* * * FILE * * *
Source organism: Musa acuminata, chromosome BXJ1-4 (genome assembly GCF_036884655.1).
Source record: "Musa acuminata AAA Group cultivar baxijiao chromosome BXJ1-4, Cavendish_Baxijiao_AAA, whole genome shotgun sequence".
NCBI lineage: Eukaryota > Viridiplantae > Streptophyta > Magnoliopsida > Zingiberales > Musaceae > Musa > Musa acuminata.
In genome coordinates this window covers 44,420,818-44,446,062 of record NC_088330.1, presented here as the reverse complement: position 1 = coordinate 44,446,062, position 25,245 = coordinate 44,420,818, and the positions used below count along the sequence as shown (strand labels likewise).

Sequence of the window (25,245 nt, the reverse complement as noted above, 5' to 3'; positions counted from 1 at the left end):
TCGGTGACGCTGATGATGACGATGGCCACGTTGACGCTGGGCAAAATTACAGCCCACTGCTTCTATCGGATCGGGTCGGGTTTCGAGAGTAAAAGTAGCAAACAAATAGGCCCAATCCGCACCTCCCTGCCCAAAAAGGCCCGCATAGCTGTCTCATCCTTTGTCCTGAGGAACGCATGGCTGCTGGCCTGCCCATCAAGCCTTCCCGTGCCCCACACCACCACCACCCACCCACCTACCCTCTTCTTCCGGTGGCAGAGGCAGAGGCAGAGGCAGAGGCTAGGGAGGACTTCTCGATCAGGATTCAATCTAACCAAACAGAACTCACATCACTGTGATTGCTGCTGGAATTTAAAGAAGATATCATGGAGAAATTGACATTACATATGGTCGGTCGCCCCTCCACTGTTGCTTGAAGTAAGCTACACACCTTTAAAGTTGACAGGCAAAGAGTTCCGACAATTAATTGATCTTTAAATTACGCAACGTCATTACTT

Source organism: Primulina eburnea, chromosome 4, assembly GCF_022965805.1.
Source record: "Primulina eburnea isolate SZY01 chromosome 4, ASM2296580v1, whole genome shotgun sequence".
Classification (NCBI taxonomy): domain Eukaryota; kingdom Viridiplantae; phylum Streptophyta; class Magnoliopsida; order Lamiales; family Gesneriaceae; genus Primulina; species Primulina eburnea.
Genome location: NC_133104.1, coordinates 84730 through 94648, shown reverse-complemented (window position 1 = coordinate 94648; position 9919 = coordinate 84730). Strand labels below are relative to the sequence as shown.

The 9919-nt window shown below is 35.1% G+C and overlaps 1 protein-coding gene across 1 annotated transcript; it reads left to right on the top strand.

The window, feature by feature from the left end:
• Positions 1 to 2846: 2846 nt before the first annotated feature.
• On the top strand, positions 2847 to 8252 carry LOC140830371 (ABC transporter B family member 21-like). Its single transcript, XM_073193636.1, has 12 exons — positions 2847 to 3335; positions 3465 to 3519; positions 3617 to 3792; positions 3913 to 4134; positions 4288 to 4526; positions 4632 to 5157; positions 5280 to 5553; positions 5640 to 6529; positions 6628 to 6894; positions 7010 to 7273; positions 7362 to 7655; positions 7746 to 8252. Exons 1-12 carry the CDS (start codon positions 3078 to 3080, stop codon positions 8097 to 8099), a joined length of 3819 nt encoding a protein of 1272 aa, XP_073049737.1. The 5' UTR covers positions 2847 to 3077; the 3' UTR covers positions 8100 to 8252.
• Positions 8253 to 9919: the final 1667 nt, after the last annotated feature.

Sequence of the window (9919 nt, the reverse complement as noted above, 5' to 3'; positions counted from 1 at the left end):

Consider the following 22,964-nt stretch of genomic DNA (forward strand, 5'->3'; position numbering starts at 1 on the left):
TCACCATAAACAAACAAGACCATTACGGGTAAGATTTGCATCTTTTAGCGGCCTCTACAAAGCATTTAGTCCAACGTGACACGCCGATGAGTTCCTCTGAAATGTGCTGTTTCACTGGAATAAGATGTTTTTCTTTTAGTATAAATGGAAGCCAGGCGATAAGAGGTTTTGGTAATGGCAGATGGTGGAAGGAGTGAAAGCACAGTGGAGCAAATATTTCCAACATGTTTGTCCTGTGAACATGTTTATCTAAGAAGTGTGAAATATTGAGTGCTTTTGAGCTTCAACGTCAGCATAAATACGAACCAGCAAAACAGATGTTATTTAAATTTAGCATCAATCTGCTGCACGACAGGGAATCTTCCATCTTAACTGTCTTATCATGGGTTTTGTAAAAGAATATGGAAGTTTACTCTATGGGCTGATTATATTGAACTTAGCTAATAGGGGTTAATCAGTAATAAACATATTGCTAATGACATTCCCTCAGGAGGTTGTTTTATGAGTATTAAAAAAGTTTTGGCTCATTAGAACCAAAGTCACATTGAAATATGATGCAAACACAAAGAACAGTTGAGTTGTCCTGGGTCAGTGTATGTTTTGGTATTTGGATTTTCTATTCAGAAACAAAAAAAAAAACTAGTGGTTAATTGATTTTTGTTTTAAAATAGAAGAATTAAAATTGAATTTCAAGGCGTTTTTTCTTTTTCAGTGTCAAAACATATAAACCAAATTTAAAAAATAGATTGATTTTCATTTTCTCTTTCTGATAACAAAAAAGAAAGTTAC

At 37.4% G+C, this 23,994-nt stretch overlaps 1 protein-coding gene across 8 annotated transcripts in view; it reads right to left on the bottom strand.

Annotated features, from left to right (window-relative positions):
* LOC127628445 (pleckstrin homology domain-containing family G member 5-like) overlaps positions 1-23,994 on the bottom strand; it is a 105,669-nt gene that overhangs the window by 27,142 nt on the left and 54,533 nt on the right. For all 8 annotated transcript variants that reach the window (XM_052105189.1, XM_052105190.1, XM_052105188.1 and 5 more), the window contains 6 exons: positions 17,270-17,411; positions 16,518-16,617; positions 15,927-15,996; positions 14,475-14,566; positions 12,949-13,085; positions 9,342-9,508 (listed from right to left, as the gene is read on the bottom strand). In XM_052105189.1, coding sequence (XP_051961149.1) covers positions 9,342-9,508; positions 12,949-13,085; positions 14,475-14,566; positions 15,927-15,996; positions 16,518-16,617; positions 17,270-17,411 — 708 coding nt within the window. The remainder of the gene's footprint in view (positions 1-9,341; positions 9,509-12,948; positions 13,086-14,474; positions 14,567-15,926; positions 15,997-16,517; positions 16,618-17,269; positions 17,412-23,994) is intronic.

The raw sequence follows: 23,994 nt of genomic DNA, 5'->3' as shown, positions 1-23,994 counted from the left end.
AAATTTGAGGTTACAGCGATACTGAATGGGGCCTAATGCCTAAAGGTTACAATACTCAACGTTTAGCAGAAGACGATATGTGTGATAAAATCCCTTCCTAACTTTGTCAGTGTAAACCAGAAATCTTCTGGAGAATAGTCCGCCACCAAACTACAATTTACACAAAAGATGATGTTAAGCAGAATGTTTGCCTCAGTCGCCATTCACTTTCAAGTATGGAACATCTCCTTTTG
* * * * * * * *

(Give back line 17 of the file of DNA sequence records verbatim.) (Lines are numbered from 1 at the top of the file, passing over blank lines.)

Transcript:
Consider the following 22,964-nt stretch of genomic DNA (forward strand, 5'->3'; position numbering starts at 1 on the left):